Need help resetting Linksys Router menu access thru Internet Explorer

Discussion in 'Computers' started by Ronald Epstein, Jul 9, 2003.

  1. Ronald Epstein

    Ronald Epstein Founder
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    I am constantly going in and out of my Linksys
    default menu (192.168.1.1) through Internet Explorer.

    I usually have to go into the ADVANCED area to
    adjust the DMZ HOST settings to turn on and off
    my firewall for file uploads.

    Last night I made a big mistake.

    Wasn't watching what I was doing. Instead of
    going to ADVANCED->DMZ HOST to change the last
    set of numbers, I changed the numbers on the
    Main Screen
    (the first screen you come to).

    This did nothing to upset my Internet connection,
    but it changed my default IP address so now I
    cannot access the Linksys default menu through
    my Internet Explorer anymore to make adjustments.
    It just won't connect to the menu anymore.

    The tech support CD suggests going to START->RUN
    and doing a "winipcfg" then doing a RELEASE and
    RENEW process to reset the IP address. Problem
    is, Windows XP does not allow access to WINIPCFG.

    If anyone is following me in what has happened,
    do you have any suggestions how I can reset my
    router to default so it will allow me to get into
    the LINKSYS MENU using the standard default address
    (192.168.1.1)?

    Thanks in advance
     
  2. Chris Hovanic

    Chris Hovanic Supporting Actor

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    doing a release/renew in xp would only release renew the computers IP not the Linky's

    In XP go to a command window
    start run tyep cmd
    then type ipconfig /all
    then type ipconfig /release
    then type ipconfig /renew
    then type ipconfig /all
    should be able to figure out what your gateway (or the linkys) ip address is.

    use the up arrow to back up to the last command.
    If that does not work do a hard reset of the router... should be a small button on the back of the router. and then reconfigure it.

    Are you running a FTP server for file transfers? Why not just open the FTP port to the FTP server/computer behind the firewall. Pretty safe if you protect your ftp server with user accounts and passwords. then you dont have to mess witht the DMZ.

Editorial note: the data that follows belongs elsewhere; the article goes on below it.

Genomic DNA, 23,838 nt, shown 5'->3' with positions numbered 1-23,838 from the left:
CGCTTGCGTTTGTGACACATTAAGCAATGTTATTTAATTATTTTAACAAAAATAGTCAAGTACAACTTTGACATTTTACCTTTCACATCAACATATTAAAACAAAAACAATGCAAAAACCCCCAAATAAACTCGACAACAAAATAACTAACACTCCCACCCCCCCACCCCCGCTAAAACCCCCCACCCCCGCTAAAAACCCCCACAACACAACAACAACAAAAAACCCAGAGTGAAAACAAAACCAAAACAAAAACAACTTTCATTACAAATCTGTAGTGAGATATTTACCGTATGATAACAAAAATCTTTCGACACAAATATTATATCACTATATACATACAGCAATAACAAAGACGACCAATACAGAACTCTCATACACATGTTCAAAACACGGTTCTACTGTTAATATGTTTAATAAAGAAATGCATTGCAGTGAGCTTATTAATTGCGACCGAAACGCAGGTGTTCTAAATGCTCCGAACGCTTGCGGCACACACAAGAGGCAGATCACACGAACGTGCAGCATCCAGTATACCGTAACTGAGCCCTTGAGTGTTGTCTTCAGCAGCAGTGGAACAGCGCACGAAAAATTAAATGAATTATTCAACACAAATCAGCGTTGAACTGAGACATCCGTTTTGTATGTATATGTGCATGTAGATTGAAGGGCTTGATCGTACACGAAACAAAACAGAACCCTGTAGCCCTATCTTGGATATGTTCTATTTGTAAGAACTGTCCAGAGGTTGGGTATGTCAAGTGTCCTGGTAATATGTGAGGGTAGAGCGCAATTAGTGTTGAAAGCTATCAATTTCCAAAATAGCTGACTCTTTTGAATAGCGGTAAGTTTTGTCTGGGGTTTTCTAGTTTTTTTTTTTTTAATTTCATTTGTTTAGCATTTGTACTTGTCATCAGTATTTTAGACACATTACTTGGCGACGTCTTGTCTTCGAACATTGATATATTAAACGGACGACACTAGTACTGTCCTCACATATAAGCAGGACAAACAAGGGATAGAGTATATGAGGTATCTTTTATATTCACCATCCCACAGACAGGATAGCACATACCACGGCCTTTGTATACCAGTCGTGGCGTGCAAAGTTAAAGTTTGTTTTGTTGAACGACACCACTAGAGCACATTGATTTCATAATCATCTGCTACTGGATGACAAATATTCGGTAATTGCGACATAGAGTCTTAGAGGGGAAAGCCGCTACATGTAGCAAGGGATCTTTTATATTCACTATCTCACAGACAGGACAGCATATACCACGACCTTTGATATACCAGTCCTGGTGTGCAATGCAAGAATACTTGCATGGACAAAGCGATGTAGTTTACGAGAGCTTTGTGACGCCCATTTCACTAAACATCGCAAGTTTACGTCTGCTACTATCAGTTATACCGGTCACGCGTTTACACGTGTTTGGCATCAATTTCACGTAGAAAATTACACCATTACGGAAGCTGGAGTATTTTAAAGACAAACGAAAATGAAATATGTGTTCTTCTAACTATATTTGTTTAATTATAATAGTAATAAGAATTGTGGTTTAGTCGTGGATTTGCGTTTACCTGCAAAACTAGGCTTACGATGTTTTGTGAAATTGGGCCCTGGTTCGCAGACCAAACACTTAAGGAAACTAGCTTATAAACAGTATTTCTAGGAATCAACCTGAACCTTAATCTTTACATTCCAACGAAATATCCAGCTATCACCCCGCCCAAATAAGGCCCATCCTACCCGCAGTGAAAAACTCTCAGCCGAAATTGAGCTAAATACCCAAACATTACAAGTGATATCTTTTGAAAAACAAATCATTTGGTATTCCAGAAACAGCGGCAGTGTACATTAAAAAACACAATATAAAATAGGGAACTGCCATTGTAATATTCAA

3. nolesrule

    nolesrule Producer

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    EDIT: Chris posted almost exactly the same thing I did, including the suggestion for port forwarding.

    And just to be clear, WINIPCFG is for 95/98. NT/2K/XP all use the command IPCONFIG. [​IMG]
     
  4. Ronald Epstein

    Ronald Epstein Founder
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    Gents,

    That worked! Thanks so much.

    Went to the command prompt and got the Gateway
    address. Typed that into Internet Explorer and
    I was able to access the default menu.

    What I did was change the default's last three
    numbers to 100 (instead of just 1)

    Now....

    Can you explain a little more clearly how
    I can turn off the firewall to allow FTP uploads
    when needed without going through DMZ?

    Thanks again!
     
  5. JamesHl

    JamesHl Supporting Actor

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    I'm not sure if your router supports it, although most do. You need to forward port 21 or 21-22 to whatever machine you are running your ftp server on. On my router you can even set it up to be available on a schedule, or enable/disable it at will, as ftp is not a service I am happy to leave running on any machine.
     
  6. John_Berger

    John_Berger Cinematographer

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  7. Chris Hovanic

    Chris Hovanic Supporting Actor

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    what they said.

    It might be good to give whatever machine is running the FTP server a static interal address.

    In my 5 years of running a FTP server at home I have never experienced any sort of FTP Virus/Trojan (knock on wood). Not to say that they dont exist.

    Always run an updated virus scaner, patch your FTP server when needed and know who is uploading files to your FTP server are the best ways to protect yourself.

    Good luck and I hope that all helps!
     
  8. nolesrule

    nolesrule Producer

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    Many FTP programs require both ports 20 and 21 to be open, not just 21. 22 is the SSH port.
     
  9. JamesHl

    JamesHl Supporting Actor

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    Right... 20-21 is what I meant.
     
  10. John_Berger

    John_Berger Cinematographer

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    It actually depends on how the transaction is processed. I've been able to FTP to one of my many Solaris systems while only opening port 21 to the outside world.

    Be careful, though, because FTP does not encrypt; therefore, passwords and user IDs can still be snooped. You might want to consider secure FTP if you are concerned about that.
     
  11. JamesHl

    JamesHl Supporting Actor

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    John, it's the difference between active and passive mode. Both need to be open for active, passive works with just 21. There are less security concers with passive, iirc.
     

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